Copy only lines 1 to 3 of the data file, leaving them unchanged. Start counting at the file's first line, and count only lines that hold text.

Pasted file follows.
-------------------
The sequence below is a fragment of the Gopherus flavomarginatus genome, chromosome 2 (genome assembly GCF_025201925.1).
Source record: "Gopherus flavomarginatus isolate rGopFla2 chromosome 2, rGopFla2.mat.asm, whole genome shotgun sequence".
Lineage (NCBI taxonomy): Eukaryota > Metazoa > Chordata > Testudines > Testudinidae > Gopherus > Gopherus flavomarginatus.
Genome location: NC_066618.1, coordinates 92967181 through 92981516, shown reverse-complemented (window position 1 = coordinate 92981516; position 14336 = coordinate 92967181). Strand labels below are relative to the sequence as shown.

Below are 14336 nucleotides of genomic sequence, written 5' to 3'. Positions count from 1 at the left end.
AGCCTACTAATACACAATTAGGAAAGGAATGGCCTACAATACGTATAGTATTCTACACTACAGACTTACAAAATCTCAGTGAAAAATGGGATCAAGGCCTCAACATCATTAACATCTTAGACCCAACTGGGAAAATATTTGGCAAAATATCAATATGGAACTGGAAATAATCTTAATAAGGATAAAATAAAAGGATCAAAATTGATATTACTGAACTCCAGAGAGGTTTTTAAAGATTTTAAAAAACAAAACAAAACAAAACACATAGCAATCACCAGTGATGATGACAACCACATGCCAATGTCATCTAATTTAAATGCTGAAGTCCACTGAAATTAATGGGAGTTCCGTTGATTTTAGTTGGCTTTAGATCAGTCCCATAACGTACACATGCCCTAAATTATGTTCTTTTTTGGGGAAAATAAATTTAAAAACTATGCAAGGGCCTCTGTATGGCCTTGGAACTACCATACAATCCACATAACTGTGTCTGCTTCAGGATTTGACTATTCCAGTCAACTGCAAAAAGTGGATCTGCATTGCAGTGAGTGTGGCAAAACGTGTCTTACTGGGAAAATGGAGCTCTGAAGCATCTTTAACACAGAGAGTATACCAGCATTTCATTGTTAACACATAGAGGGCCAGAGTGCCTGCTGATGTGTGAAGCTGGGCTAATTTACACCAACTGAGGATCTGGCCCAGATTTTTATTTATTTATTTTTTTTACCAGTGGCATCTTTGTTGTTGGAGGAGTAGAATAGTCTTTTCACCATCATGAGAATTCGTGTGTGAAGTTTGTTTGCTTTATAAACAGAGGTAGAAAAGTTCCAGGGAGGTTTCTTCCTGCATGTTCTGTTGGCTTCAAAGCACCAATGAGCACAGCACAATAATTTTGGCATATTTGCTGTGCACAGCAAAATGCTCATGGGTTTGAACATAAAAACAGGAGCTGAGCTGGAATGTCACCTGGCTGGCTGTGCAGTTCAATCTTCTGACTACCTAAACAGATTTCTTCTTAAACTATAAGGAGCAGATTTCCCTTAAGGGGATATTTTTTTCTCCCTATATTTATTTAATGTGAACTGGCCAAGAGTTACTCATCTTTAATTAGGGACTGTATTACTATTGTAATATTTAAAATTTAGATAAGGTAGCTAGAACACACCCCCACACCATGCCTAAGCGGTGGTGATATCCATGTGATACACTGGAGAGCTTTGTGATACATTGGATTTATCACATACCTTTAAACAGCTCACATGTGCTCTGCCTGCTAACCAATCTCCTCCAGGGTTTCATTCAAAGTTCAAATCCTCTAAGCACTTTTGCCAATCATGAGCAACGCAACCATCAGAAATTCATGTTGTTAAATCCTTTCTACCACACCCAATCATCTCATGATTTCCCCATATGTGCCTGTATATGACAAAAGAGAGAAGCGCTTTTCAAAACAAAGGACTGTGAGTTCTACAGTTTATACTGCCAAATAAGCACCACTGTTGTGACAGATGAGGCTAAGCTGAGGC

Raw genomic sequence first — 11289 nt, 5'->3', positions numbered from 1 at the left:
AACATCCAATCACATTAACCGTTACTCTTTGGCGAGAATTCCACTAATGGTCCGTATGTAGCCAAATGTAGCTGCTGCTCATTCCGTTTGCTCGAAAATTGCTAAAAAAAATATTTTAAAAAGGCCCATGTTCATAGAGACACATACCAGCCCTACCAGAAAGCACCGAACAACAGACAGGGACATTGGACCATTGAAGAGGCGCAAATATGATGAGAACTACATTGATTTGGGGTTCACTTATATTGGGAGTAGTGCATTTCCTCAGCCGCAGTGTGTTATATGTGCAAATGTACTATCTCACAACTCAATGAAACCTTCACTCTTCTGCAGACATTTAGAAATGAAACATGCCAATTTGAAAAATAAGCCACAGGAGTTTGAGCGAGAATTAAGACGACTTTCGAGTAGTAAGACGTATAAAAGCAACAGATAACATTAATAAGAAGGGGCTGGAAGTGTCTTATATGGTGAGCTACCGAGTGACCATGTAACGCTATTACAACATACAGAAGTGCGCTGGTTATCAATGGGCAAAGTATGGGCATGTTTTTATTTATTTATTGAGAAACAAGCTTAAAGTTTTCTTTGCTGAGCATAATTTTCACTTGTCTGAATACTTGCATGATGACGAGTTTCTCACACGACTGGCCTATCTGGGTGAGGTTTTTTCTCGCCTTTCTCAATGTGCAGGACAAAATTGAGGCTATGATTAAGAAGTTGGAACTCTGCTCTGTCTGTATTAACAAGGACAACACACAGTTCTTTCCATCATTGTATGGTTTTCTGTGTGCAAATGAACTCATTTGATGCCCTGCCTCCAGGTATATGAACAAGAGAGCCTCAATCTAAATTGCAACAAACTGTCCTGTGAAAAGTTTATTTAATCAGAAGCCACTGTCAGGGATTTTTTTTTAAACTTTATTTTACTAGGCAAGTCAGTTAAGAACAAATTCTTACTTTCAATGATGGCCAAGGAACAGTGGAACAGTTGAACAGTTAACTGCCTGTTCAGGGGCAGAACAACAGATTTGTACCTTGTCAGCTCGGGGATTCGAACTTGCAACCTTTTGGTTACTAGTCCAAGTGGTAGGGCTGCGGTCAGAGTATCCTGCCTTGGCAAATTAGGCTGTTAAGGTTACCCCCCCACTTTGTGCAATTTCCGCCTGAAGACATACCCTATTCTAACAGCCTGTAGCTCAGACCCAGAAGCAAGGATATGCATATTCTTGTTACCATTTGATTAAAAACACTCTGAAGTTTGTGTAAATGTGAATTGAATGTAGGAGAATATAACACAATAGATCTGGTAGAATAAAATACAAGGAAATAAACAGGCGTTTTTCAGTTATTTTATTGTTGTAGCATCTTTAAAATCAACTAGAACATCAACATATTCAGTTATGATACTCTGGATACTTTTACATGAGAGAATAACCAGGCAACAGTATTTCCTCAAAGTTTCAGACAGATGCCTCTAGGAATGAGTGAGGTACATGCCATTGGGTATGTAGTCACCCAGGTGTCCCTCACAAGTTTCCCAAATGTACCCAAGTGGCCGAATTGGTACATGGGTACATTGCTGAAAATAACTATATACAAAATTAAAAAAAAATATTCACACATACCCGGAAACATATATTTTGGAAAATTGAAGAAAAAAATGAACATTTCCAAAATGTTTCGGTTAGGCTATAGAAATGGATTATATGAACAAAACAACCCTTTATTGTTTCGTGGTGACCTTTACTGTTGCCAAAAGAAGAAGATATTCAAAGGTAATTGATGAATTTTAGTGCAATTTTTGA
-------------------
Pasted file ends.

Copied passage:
The sequence below is a fragment of the Gopherus flavomarginatus genome, chromosome 2 (genome assembly GCF_025201925.1).
Source record: "Gopherus flavomarginatus isolate rGopFla2 chromosome 2, rGopFla2.mat.asm, whole genome shotgun sequence".
Lineage (NCBI taxonomy): Eukaryota > Metazoa > Chordata > Testudines > Testudinidae > Gopherus > Gopherus flavomarginatus.